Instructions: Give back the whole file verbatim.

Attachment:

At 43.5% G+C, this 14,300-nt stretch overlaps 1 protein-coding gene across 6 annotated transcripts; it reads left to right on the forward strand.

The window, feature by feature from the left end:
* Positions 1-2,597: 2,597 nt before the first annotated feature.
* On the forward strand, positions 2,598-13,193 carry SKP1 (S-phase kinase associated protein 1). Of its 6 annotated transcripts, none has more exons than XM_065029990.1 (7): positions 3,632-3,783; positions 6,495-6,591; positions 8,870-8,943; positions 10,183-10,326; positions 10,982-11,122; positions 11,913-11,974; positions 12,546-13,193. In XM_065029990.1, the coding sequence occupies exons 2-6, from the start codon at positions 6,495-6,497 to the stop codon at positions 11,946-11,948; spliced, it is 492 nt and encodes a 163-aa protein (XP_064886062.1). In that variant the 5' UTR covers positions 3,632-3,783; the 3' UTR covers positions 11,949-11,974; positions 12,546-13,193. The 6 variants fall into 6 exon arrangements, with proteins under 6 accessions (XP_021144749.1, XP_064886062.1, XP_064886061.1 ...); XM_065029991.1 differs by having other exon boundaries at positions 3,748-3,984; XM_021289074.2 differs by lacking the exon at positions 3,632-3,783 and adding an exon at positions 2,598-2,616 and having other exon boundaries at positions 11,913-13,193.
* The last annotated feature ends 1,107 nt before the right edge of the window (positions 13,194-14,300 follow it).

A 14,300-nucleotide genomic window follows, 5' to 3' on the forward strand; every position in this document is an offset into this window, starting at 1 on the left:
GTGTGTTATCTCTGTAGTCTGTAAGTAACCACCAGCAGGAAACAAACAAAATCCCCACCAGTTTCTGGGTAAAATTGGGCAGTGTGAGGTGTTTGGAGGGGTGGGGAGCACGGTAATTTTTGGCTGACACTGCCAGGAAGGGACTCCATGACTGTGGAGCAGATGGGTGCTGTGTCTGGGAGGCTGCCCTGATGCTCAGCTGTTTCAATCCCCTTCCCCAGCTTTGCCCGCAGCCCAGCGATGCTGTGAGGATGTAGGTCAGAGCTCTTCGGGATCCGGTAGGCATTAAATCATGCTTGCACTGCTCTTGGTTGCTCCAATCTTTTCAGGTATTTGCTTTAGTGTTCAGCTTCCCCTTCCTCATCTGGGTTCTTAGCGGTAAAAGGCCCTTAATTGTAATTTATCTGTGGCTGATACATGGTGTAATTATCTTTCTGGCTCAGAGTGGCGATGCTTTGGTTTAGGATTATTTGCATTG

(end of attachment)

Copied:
At 43.5% G+C, this 14,300-nt stretch overlaps 1 protein-coding gene across 6 annotated transcripts; it reads left to right on the forward strand.

The window, feature by feature from the left end:
* Positions 1-2,597: 2,597 nt before the first annotated feature.
* On the forward strand, positions 2,598-13,193 carry SKP1 (S-phase kinase associated protein 1). Of its 6 annotated transcripts, none has more exons than XM_065029990.1 (7): positions 3,632-3,783; positions 6,495-6,591; positions 8,870-8,943; positions 10,183-10,326; positions 10,982-11,122; positions 11,913-11,974; positions 12,546-13,193. In XM_065029990.1, the coding sequence occupies exons 2-6, from the start codon at positions 6,495-6,497 to the stop codon at positions 11,946-11,948; spliced, it is 492 nt and encodes a 163-aa protein (XP_064886062.1). In that variant the 5' UTR covers positions 3,632-3,783; the 3' UTR covers positions 11,949-11,974; positions 12,546-13,193. The 6 variants fall into 6 exon arrangements, with proteins under 6 accessions (XP_021144749.1, XP_064886062.1, XP_064886061.1 ...); XM_065029991.1 differs by having other exon boundaries at positions 3,748-3,984; XM_021289074.2 differs by lacking the exon at positions 3,632-3,783 and adding an exon at positions 2,598-2,616 and having other exon boundaries at positions 11,913-13,193.
* The last annotated feature ends 1,107 nt before the right edge of the window (positions 13,194-14,300 follow it).

A 14,300-nucleotide genomic window follows, 5' to 3' on the forward strand; every position in this document is an offset into this window, starting at 1 on the left:
GTGTGTTATCTCTGTAGTCTGTAAGTAACCACCAGCAGGAAACAAACAAAATCCCCACCAGTTTCTGGGTAAAATTGGGCAGTGTGAGGTGTTTGGAGGGGTGGGGAGCACGGTAATTTTTGGCTGACACTGCCAGGAAGGGACTCCATGACTGTGGAGCAGATGGGTGCTGTGTCTGGGAGGCTGCCCTGATGCTCAGCTGTTTCAATCCCCTTCCCCAGCTTTGCCCGCAGCCCAGCGATGCTGTGAGGATGTAGGTCAGAGCTCTTCGGGATCCGGTAGGCATTAAATCATGCTTGCACTGCTCTTGGTTGCTCCAATCTTTTCAGGTATTTGCTTTAGTGTTCAGCTTCCCCTTCCTCATCTGGGTTCTTAGCGGTAAAAGGCCCTTAATTGTAATTTATCTGTGGCTGATACATGGTGTAATTATCTTTCTGGCTCAGAGTGGCGATGCTTTGGTTTAGGATTATTTGCATTG